Last month I had the pleasure of teaching a cooking and baking class for a group of young people involved with the Transit Arts program at my work. (If you’ve never heard of Transit Arts, check them out! They are a fabulous organization that provides a range of artistic opportunities for youth.)
Over the course of five weeks we roasted, chopped, frosted, and whipped our way through some of the basics. But even more importantly we laughed. And experimented. And got to know each other. And made messes almost as big as our imaginations.
Being given the opportunity to teach others gave me a chance to remember, and truly appreciate, all of the wonderful lessons and experiences we gain from working in the kitchen, especially when we work together.
Food has a way of challenging us, doesn’t it? The range of colors, and smells, and textures embolden us. They beg us to be brave. To try something new. To risk the possibility of failure.
And brave we were. On our first night together we made crostinis, which means “little toasts.” They serve as the perfect vehicle for meats, cheeses, veggies, and spreads. With an array of fresh ingredients at our fingertips, we created all kinds of enticing combinations.
Proscuitto with roasted red pepper and provolone. Roasted garlic with mozzarella, tomato, and basil. Pesto, roast beef, and parsley with a smattering of Parmesan cheese. Every creation was different. Every combination a new adventure. And every single one was delicious.
Speaking of bravery, how about tackling homemade pizza dough for the first time? I was more than a little nervous to teach this class, especially considering what a fantastic failure my very first attempt
at pizza dough was.
Turns out, my concerns were unnecessary. These guys were naturals. They kneaded and rolled and patted and barreled right through the frustration of sticky dough. And thankfully, they were rewarded with this absolutely scrumptious pie.
Even more importantly, we experienced the joy of creating something totally from scratch, with nothing more than the power of a few floured hands. That pizza was all the more tasty because we knew exactly how it got there. Of course, that tastiness could also be attributed to the layers and layers of cheese we added, but hey, that’s all part of the pleasure of doing it yourself!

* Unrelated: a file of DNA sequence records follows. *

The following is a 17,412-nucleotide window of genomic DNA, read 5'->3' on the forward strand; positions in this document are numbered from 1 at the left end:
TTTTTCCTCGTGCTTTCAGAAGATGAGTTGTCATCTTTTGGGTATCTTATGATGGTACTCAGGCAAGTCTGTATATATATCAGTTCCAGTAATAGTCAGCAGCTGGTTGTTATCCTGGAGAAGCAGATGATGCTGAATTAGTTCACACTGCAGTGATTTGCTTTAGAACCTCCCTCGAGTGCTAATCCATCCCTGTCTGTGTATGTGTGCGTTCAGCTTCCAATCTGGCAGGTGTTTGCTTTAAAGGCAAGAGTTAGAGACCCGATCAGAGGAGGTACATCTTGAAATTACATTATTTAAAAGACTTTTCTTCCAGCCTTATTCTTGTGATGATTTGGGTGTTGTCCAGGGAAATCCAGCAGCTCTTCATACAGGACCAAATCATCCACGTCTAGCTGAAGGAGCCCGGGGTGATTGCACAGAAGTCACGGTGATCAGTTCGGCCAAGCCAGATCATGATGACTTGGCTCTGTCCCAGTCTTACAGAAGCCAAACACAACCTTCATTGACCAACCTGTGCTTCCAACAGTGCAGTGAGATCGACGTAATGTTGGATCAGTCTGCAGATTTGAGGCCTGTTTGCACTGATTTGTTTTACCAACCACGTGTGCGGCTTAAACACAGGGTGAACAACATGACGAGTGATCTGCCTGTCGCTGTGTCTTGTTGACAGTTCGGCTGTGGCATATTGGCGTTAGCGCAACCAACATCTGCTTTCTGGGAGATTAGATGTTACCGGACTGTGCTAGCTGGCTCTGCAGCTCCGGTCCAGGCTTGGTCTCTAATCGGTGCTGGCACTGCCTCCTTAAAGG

You know what else the kitchen taught us? Resourcefulness.
Like, what do we do with a whole batch of leftover pizza dough?
Why, you turn it into ooey, gooey cinnamon rolls of course!
And how about taking that extra frosting for our cake and thinning it out to use as a bright pink glaze?
Well, my friends, that’s just pure genius.
Despite all the wonderful adventures and lessons learned over these five weeks, I’ve come to realize
this experience was about far more than just conquering our fears of yeast or learning how to measure flour. It was also about learning to share the gift of food with others. It was about learning to pass it on.
You know what really made my little heart sing? When one of my students said her favorite part of the cooking class wasn’t making everything or even eating her own creations. Instead, it was being able to share it with others. It was seeing the look of joy, appreciation, and gratitude on others’ faces as they sampled a delicious treat made by her very own hands.
You see, these young people…they got it. They understood that cooking is not just about the chopping and measuring (as relaxing and therapeutic as that can be). It’s not about the smell of freshly roasted red peppers (though it is quite heavenly).
It’s not even about pulling a perfectly crispy, chewy, cheesy pizza out of the oven (though there is almost no greater thrill I know of).
Instead, it’s about friendships being born over a simple taste test. It’s being able to laugh when cake pops fall off their sticks, and more importantly, being able to try again. It’s about taking pride in your work and sharing it with others. It’s feeding off the energy and creativity flowing around a kitchen island, so the end product is more than just food. It’s heart and soul.
This. This, dear reader, is what I love about cooking. It’s the way food breaks down barriers of race or age or economics or religion and turns strangers into friends. It’s the way cooking makes us grateful. Grateful for the bounty the earth provides, the workers who bring it to us, and the hands that craft it into something delicious. It’s the community we experience when we sit at a table together, everyone delighting and being fed from the same simple meal.
It’s all these simple things. All these powerful things. All the lessons and trials and pleasures and surprises that cooking and eating brings to our lives. My wish for these students and all of you friends is that you’ll find a thread of gratitude, friendship, and celebration woven through the story of your cooking adventures. Because in the end it’s not about making the perfect recipe; it’s about the joy of passing it on.